In terms of Trade sector units, eBooks hit a record high in 2013 although Trade Paperbacks remain the #1 Trade format. At the same time, Trade eBook revenue was essentially flat vs 2012 yet grew +43% over 2011. These seemingly-contradictory figures could be attributed to a number of factors such as the 2012 bestsellers and retailer pricing.
Also in formats, downloaded audio continued its multiyear growth track, also hitting record highs in both Trade units and revenue.
Trends in sales channels:
BookStats’ numbers on sales channels reflect how publishers get books into the marketplace, not how the books might be subsequently distributed, the end retailers’ sales from consumers or the competitive revenue among these channels.
BookStats defines Online Retail as a) physical and digital products and b) sold through both online-only sellers as well as the online personas of retailers that maintain brick-and-mortar stores. For 2013, publisher revenue from Online Retail now eclipses publisher revenue from all brick-and-mortar channels combined. Online Retail now represents 35.4% of all Trade publisher revenue.
How many publishers provided source data?
There were 1616. Most publishers provided data directly while some came from distributors on behalf of their publisher clients.
What other source data is used?
As in the past editions, we include economic analysis and estimate of the full sizing of the industry.
What is “net revenue?”
The amount of revenue earned by publishers after returns, discounts and promotions are removed. It’s important to note that these numbers are measured at publishers’ net pricing to their sales channels, not the higher retail Point of Sale (consumer sales) pricing.
Does BookStats include self-published books?
Revenue from any self-published book registered with a US commercial book identifier number (an ISBN) is included in the extrapolation and methodology of the report. Books without ISBN numbers cannot be tracked. Again note that the report only captures publishers’ net revenues, not retailer/consumer sales.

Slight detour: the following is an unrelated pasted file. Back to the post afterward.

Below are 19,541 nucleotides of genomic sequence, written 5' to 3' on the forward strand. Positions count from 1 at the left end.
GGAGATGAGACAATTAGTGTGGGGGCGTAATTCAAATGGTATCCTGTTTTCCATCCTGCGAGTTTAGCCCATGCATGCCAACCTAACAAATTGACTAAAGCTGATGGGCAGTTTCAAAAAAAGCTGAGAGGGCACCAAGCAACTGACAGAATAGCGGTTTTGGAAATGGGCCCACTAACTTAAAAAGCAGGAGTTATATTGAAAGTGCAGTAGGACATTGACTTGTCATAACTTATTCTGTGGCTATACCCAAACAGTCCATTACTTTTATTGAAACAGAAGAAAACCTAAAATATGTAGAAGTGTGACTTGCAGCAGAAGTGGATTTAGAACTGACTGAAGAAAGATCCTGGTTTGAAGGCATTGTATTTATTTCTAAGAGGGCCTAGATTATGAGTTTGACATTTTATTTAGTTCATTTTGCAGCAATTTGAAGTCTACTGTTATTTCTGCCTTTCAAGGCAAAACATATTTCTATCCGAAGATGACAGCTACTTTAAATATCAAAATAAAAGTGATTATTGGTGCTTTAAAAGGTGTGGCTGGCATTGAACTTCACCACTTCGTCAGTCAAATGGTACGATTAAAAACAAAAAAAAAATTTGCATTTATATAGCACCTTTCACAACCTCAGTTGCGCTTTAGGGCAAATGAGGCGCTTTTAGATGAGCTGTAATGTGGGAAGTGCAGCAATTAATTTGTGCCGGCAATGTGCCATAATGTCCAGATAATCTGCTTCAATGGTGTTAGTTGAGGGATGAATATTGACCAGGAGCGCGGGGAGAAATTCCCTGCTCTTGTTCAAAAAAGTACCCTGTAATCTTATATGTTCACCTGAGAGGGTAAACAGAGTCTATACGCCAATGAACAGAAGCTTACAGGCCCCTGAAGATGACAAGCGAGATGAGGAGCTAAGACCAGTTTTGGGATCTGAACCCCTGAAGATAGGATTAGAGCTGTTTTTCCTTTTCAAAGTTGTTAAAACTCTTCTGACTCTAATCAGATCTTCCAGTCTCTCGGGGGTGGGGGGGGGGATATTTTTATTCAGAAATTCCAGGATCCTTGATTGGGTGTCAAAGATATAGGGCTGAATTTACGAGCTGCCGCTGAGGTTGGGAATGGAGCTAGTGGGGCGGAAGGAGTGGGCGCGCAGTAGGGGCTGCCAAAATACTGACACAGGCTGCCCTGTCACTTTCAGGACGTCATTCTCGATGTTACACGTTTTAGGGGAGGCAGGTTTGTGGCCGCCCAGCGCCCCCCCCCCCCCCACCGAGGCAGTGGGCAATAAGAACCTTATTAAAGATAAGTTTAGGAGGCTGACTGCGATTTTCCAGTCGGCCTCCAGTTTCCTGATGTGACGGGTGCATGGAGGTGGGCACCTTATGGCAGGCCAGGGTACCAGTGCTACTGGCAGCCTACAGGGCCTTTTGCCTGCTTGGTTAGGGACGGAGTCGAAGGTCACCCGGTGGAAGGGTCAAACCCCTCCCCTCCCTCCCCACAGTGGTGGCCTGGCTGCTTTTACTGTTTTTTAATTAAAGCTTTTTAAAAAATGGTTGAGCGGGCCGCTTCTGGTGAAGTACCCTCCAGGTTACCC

What is the difference between the BISG/AAP BookStats report and the AAP StatShot report?
The AAP StatShot report is produced monthly and is based on actual data from participating publishers (roughly 1200 participants/month). It captures revenue, not volume, for the main industry sectors, categories and formats; it includes the current month and the year-to-date, both vs the previous year’s time period. The December StatShot, which covers 12 months, is in essence a preliminary full-year snapshot of the industry.
BookStats reports more comprehensive industry estimates for sectors, categories, formats and sales channels. As explained above, to determine the estimates, BookStats methodology incorporates data from participating publishers and other sources including economic analysis and estimate of the full sizing of the industry (extrapolation). The survey features net revenue and unit volume, as well as more granular examinations into the Trade Fiction, Non-Fiction, Juvenile and Religion categories. It also provides analysis of publishers’ sales channels.
I’m a member of the media. Can I get a full set of the data?
At this time, we are not providing free copies of any of the products. If you are interested in a specific data point for a story, please contact firstname.lastname@example.org